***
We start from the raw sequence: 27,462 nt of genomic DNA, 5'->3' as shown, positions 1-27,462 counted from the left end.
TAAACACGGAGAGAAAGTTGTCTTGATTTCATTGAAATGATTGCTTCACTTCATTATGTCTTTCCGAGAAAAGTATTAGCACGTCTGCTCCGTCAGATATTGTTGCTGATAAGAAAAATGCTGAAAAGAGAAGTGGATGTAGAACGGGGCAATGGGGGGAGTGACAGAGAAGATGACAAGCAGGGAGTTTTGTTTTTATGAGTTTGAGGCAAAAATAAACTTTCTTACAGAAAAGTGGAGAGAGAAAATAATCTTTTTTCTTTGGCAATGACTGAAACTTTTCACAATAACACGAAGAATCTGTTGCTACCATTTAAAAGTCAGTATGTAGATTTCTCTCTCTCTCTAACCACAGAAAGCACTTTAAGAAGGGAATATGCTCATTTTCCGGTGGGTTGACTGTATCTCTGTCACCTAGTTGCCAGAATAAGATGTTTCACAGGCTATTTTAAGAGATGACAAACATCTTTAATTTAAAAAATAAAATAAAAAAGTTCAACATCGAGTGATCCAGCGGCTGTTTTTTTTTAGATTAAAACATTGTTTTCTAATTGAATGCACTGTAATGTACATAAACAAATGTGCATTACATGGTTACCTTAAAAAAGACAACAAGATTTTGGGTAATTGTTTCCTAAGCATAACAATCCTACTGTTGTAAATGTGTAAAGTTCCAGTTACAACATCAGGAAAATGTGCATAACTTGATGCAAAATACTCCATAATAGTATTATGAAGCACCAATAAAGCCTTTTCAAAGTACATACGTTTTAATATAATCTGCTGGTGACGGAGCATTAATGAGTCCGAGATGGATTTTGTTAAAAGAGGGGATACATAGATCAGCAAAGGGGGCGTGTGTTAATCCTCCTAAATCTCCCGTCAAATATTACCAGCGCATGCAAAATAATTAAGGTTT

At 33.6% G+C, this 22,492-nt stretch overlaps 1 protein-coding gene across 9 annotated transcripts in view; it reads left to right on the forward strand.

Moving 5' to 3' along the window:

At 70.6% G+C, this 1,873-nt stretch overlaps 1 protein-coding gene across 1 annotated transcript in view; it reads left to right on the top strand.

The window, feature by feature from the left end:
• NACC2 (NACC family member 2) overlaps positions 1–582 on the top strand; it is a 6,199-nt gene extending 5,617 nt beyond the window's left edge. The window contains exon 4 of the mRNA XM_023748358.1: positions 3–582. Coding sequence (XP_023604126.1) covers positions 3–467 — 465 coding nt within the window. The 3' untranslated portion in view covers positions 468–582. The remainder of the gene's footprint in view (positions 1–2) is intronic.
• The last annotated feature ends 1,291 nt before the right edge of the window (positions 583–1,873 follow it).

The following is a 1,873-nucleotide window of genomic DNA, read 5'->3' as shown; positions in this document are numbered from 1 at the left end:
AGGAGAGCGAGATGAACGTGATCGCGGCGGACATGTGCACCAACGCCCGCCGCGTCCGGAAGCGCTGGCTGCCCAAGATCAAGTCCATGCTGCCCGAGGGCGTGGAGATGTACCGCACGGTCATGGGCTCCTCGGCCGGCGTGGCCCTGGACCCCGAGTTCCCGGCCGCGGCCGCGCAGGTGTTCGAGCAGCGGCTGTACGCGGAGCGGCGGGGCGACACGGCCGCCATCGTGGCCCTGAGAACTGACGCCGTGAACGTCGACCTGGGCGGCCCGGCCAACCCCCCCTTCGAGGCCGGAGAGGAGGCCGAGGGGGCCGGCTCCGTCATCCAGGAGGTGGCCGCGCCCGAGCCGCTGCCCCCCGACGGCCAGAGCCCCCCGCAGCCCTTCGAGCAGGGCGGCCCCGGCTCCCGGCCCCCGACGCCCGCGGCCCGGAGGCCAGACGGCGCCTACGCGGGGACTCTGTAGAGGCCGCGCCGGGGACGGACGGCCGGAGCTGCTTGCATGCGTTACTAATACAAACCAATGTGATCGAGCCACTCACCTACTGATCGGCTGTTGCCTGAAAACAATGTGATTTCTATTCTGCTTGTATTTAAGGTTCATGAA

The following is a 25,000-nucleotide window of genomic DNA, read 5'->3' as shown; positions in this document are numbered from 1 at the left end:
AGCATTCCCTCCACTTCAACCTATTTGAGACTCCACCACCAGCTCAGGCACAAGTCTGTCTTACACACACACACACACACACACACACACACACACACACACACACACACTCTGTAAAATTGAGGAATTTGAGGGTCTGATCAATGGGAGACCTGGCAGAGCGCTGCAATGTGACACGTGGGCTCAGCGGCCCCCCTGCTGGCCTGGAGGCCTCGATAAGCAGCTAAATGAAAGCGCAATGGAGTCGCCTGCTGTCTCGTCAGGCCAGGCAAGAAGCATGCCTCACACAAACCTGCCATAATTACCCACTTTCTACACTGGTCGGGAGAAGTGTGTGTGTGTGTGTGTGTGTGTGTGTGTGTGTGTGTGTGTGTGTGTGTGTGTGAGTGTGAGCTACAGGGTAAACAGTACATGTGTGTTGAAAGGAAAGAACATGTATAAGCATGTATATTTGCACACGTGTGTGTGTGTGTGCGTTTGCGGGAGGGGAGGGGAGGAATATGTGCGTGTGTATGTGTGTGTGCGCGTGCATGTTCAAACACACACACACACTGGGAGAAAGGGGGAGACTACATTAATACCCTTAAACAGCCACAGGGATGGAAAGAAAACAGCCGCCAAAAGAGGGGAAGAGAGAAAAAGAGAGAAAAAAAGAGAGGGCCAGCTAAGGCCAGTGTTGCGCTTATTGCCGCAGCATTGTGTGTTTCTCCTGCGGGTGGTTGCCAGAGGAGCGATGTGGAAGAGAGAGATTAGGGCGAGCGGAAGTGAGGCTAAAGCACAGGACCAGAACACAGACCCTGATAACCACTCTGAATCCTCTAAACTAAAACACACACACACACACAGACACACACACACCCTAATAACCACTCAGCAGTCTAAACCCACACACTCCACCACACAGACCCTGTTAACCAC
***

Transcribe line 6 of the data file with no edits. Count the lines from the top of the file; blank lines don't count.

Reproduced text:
The window, feature by feature from the left end: